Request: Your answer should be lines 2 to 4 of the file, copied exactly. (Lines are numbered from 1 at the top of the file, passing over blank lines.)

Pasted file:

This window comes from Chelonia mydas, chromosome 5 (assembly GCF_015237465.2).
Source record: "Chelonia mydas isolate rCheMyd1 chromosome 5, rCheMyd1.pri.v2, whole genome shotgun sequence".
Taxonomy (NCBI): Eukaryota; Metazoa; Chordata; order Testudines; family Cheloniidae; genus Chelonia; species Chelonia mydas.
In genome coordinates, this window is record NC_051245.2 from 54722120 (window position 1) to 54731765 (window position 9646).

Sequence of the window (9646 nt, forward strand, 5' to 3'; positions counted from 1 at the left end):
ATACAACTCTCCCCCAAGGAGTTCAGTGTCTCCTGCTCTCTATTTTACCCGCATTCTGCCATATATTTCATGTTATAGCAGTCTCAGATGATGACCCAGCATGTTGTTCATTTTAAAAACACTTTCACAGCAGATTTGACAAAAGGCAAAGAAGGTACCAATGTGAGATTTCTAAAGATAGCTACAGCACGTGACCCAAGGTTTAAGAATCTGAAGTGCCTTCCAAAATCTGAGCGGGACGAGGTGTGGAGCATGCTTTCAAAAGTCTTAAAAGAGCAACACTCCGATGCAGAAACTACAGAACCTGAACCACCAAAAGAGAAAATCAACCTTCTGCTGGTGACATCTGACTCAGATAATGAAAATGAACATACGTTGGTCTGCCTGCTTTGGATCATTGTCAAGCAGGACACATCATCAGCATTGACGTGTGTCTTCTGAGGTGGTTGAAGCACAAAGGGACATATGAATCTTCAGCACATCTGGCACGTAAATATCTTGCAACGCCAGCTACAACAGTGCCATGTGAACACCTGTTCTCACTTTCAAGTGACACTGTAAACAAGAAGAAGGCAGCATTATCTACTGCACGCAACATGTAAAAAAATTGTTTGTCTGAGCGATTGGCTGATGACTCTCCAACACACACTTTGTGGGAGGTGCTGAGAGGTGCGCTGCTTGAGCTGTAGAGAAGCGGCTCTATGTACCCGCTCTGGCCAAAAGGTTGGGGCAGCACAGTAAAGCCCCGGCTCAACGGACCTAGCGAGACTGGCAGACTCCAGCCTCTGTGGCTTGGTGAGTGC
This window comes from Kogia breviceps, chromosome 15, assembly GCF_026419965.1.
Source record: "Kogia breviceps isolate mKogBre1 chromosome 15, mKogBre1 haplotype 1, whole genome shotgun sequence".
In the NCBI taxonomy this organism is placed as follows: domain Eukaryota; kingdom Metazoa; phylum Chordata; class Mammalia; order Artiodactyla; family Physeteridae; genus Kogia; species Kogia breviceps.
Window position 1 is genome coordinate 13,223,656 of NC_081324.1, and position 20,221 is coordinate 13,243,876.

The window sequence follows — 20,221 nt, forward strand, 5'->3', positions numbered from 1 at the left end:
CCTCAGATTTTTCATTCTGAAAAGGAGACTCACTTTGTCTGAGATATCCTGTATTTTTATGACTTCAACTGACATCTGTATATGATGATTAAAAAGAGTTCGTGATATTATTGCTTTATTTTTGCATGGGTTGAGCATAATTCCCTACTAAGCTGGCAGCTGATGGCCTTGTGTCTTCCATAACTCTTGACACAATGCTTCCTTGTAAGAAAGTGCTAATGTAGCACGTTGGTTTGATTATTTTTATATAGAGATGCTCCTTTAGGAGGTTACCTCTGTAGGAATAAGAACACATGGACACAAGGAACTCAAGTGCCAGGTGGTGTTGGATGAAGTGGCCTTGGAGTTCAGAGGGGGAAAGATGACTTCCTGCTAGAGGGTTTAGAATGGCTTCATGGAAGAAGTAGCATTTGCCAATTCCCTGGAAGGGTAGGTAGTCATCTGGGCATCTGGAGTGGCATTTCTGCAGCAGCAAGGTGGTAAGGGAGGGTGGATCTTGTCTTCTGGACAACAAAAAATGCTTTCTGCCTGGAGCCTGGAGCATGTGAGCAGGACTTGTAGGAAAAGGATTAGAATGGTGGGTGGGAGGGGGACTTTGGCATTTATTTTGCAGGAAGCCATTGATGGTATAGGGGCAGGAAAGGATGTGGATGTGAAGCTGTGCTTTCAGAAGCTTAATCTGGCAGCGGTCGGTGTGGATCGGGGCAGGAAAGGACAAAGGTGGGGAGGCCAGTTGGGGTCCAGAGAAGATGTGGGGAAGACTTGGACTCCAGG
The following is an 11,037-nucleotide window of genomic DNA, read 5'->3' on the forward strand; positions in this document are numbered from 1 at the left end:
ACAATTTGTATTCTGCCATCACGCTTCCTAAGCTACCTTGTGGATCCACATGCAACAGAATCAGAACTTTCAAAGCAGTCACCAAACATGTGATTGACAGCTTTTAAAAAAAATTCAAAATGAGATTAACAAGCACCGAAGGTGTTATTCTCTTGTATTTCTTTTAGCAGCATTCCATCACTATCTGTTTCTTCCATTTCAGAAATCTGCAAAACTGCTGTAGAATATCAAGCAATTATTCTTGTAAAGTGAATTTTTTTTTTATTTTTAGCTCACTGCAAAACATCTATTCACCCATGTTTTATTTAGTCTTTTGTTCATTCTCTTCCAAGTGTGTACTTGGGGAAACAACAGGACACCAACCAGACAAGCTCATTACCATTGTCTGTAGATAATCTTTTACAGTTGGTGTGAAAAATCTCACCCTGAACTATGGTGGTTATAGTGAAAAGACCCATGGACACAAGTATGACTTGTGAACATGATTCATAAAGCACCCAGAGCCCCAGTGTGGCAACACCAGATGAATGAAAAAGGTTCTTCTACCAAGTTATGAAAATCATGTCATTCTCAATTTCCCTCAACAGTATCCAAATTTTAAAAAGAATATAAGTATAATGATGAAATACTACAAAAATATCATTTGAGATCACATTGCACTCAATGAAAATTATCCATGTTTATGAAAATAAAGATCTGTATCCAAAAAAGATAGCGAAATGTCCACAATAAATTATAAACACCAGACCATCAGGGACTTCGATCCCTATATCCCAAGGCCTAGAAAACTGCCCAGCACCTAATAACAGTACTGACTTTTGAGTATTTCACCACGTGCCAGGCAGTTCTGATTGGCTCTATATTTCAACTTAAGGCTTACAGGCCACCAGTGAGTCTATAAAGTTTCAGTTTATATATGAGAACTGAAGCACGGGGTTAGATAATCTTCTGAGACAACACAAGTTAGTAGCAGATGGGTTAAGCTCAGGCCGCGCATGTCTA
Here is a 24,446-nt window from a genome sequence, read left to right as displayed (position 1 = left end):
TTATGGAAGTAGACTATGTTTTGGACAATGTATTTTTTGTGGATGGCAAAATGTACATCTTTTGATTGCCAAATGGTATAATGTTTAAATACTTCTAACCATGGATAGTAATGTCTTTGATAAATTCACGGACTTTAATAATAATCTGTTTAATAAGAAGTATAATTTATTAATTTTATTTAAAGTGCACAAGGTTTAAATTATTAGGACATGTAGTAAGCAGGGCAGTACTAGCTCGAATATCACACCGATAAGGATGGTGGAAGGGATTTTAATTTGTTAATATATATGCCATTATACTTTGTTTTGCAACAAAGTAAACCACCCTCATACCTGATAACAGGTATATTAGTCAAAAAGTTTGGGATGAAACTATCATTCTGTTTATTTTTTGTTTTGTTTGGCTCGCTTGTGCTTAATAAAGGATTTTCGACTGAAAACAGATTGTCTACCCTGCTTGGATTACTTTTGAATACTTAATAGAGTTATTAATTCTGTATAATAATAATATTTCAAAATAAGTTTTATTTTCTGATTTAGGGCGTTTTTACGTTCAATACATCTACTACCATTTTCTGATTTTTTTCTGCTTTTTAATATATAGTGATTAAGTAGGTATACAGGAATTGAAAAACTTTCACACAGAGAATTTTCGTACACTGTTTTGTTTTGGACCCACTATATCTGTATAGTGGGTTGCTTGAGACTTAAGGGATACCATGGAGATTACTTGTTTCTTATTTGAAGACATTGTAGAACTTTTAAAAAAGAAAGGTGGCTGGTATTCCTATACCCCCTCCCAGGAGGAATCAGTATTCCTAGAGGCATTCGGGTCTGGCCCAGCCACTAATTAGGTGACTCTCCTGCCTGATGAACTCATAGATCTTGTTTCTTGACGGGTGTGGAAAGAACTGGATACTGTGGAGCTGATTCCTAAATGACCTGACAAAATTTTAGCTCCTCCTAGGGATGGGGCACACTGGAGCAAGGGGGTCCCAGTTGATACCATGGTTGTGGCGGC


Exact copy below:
Source record: "Chelonia mydas isolate rCheMyd1 chromosome 5, rCheMyd1.pri.v2, whole genome shotgun sequence".
Taxonomy (NCBI): Eukaryota; Metazoa; Chordata; order Testudines; family Cheloniidae; genus Chelonia; species Chelonia mydas.
In genome coordinates, this window is record NC_051245.2 from 54722120 (window position 1) to 54731765 (window position 9646).